This outing features a consortium of Berlin, Germany-based musicians who tend to explore the outer limits of abstraction via live electronics, acoustic instruments, and subversive dialogue. Less in your face than similar productions of this ilk, the instrumentalists create an air of suspense amid subdued moments and sparse frameworks. Andrea Neumann utilizes her stripped-down piano parts (strings, resonance board, metal frame & EFX) to counteract tubaist Robin Hayward, percussionist Burkhard Beins, and others for a set teeming with sparsely concocted themes. The octet provides a series of illusory effects in concert with moments of tension and surprise, due to its shrewd amalgamation of peculiar backdrops and concisely executed improvisational episodes. On Part 3 (no song titles), you will hear low-pitched gurgling noises and plucked strings. However, trumpeter Axel Dorner’s atonal hissing sounds cast a strangely exotic spell throughout many of these sequences. Not casual listening, but fascinatingly interesting - the music or noise, depending on which way you perceive it, rings forth like some sort of impressionistic souvenir. Sure, some of us may not include this release among the ongoing rotation. The content might parallel something akin to an avant-garde sculpture or oil painting: thus an artistic entity that deserves to be revisited from time to time.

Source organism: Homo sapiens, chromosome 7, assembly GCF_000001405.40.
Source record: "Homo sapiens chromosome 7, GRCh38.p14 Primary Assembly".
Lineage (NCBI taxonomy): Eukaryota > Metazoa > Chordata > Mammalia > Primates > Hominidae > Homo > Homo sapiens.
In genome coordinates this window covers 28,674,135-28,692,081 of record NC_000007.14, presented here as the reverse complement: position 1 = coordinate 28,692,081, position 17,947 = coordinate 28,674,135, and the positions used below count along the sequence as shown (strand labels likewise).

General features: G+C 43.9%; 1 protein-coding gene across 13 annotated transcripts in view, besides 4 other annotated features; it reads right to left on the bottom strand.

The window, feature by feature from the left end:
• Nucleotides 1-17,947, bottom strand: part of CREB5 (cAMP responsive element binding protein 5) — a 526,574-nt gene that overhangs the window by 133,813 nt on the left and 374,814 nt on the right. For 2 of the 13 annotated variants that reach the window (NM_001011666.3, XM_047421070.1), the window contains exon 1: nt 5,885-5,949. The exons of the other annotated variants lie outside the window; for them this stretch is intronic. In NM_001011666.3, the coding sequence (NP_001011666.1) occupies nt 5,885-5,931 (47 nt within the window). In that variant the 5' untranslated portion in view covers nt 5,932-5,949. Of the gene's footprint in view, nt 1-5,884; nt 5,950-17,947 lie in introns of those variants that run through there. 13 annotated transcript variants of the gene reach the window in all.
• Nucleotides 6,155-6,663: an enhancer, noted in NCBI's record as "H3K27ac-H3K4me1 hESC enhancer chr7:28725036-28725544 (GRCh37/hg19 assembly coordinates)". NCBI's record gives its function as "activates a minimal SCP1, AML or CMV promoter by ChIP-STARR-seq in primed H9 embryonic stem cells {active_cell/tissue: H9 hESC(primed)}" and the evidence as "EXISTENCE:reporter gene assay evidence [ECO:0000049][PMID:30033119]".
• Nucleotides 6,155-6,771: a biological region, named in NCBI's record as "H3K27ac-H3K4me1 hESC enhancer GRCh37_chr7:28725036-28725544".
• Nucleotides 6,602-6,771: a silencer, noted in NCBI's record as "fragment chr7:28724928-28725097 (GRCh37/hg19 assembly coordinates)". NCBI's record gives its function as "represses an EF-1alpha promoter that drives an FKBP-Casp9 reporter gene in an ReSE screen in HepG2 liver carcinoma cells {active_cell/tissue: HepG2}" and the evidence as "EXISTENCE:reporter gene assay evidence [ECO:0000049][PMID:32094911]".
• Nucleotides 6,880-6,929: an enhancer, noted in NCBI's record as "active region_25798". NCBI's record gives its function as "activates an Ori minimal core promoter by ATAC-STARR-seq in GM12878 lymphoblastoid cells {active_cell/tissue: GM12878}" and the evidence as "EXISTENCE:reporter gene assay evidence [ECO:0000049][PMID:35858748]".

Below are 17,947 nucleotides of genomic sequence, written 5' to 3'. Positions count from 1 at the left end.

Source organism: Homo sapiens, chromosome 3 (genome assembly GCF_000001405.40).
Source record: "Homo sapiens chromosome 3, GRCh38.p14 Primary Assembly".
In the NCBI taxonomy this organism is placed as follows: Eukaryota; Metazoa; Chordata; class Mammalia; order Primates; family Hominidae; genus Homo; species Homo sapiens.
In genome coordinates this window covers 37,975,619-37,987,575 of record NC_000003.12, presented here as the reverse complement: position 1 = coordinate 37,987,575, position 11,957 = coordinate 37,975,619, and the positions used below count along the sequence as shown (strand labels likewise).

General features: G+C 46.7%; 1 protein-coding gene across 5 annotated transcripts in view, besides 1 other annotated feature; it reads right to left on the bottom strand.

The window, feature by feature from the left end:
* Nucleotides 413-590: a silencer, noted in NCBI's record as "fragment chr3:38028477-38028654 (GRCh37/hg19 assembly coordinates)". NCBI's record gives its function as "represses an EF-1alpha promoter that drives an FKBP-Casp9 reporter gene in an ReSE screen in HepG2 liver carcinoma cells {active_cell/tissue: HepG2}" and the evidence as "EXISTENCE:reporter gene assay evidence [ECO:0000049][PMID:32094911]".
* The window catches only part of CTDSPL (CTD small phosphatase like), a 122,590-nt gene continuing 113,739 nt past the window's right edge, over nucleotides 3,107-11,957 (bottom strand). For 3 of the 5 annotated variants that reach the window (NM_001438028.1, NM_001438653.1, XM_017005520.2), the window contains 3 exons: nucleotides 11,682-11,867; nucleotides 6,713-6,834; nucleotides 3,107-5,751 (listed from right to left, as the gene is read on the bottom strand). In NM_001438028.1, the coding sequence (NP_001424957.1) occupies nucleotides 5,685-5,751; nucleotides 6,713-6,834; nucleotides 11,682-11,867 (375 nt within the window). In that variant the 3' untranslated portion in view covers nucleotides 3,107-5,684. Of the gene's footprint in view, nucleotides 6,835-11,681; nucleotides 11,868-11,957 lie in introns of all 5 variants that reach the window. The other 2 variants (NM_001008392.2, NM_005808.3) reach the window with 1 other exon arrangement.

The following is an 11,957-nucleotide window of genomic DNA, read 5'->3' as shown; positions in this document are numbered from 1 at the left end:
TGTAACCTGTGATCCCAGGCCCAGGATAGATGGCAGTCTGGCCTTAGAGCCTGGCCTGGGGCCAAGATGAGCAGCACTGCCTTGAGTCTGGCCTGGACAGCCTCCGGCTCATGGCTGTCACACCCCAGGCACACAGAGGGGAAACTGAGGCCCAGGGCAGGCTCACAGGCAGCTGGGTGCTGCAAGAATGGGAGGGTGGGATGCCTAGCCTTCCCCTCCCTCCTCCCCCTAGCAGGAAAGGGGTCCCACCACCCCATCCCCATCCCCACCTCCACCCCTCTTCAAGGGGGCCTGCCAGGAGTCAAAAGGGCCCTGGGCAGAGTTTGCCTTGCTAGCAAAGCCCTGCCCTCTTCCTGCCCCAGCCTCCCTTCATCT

Learning Jazz gave me a masters degree in music. Jazz is American Classical Music, came
out of a need to be heard, to be understood, a voice when black America did not have one.
This is why the music is more than just an art form, it was created from blood, guts and heart
of those who suffered in this world. Its not to be taken lightly. If you do take it lightly it will
never sound right. Thank you to all the courageous musicians who made the world hear
them, their innovation came out of their experiences of the time that they lived. A treasure to
the world. American Classical Music. Imitate, Assimilate, Innovate a quote by Clark Terry.